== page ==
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Codependency refers to enabling and controlling behaviors, poor boundaries, lack of self-care, and focusing on others needs instead of one’s own needs. Most of the time, there’s trauma behind it.

Codependency and Childhood Trauma

Codependency is common in individuals who have attachment wounds from unresolved childhood trauma. These individuals most often have an anxious attachment style. It’s important not to stigmatize codependency. Our brains are wired to keep us safe, to detect danger and send us warning signals. What is often labeled as codependency is actually our brain trying to look for safety and make sense of our reality. If our feelings and instincts were invalidated before, we may have a hard time now trusting our intuition and managing our anxiety. Children experiencing this grow up to become adults who can’t set and hold boundaries, who stay in unhappy relationships for too long, who fall into codependency, who think they have to try hard to have love. Healing is learning to trust yourself again. It’s trusting your inner wisdom to tell you when something is off or when something feels right.


Codependency in Relationships

Not sure if you would fall into the category of codependency? Here are 7 signs of codependency to pay attention to:

  1. Loneliness
  2. Enmeshment
  3. Relational anxiety
  4. Lack of personal life 
  5. Lack of reciprocity in relationships
  6. People pleasing
  7. Uncomfortable being alone

If you find that these signs seem familiar, you may want to consider your relationship as codependent and take steps to address this issue. ​​Here are 3 necessary steps to overcoming codependency:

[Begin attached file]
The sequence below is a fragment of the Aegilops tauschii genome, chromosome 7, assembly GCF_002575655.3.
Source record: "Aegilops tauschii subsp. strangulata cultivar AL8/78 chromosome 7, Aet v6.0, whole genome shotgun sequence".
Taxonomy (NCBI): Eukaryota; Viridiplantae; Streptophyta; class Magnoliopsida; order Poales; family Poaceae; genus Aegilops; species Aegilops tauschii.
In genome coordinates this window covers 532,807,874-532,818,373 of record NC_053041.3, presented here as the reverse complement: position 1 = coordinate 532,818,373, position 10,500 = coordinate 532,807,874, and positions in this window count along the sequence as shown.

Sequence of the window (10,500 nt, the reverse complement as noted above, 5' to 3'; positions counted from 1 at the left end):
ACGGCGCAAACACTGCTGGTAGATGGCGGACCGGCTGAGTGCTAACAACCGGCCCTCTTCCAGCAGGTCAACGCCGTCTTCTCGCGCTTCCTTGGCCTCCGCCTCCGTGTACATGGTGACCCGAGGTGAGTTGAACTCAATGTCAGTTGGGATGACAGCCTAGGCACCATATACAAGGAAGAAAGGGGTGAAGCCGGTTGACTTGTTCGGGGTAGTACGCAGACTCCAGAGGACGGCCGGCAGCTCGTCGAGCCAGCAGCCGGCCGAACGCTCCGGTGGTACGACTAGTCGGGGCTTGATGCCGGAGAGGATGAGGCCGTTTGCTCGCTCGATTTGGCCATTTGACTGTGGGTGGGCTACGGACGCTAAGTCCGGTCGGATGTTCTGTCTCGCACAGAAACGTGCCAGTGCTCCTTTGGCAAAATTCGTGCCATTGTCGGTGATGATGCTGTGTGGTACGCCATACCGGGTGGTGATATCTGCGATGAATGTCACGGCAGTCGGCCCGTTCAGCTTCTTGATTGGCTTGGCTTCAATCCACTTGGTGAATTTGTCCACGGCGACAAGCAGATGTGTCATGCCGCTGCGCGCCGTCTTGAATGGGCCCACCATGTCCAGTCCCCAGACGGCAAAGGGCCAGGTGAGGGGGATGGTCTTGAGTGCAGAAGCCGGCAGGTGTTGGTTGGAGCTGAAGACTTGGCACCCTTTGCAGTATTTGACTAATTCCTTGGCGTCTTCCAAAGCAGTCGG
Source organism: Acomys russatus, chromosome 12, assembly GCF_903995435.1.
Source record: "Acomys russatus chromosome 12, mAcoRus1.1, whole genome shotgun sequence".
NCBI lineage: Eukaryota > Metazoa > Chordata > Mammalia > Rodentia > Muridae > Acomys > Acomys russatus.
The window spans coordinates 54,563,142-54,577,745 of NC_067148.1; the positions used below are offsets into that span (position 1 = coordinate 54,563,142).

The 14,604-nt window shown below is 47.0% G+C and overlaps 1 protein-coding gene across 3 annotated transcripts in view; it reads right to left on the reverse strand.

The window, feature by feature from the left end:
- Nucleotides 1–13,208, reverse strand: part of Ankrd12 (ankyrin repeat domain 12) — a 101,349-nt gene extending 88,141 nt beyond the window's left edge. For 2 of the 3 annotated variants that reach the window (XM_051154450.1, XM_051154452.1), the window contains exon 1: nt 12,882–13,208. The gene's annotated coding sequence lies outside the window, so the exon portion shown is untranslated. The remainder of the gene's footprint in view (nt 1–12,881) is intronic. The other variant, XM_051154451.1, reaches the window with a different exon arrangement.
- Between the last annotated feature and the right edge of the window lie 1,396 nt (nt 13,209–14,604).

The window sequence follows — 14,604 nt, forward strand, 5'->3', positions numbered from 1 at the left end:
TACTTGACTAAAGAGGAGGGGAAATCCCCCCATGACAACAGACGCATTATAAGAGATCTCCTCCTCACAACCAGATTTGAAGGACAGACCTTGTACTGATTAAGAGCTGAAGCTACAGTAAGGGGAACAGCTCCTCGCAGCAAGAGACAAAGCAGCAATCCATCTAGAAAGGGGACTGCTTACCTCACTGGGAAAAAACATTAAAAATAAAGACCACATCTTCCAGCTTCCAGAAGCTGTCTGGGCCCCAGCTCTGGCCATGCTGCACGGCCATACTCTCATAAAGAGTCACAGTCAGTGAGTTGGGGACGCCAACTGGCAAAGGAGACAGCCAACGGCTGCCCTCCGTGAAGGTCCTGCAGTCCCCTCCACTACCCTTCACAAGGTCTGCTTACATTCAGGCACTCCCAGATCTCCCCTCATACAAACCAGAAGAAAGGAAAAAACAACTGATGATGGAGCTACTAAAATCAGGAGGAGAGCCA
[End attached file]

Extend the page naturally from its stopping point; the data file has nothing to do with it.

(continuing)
​1.  BOUNDARIES – In order to regain independence and interdependence, boundaries must be clearly defined in the relationship. Both partner’s needs must matter equally and be treated as such. The codependent partner needs to practice asking for what they need, as well as actually receiving it. This can be hard for a people-pleaser since they are only used to giving. 

​​2. NURTURE OUTSIDE RELATIONSHIPS – Re-connecting with friends and family will be key to building a support system for the codependent partner to lean on. 

​3. GET TO KNOW YOURSELF – It may not come naturally for someone with codependent tendencies or childhood trauma to think of themselves, their needs, and feelings. It is important for the codependent partner to practice exploring their own needs and eventually standing up for themselves.

Codependency Therapists In My Area

Childhood trauma can lead to codependency in adulthood. Changing the methods you use to cope with uncomfortable feelings is difficult, but definitely not impossible. You can learn more about nervous system regulation and what works for you, you do not have to stay in a cycle of being dependent on others for your own wellbeing. Some people may need help with this, and reaching out for help is always a good idea. Search for individual therapists in your area to help address the root of your codependency, as well as Gottman Method couples therapists in your area who can help you set up healthy boundaries in your relationships. Individual healing and couples healing is possible. You deserve to live your healthiest, happiest life.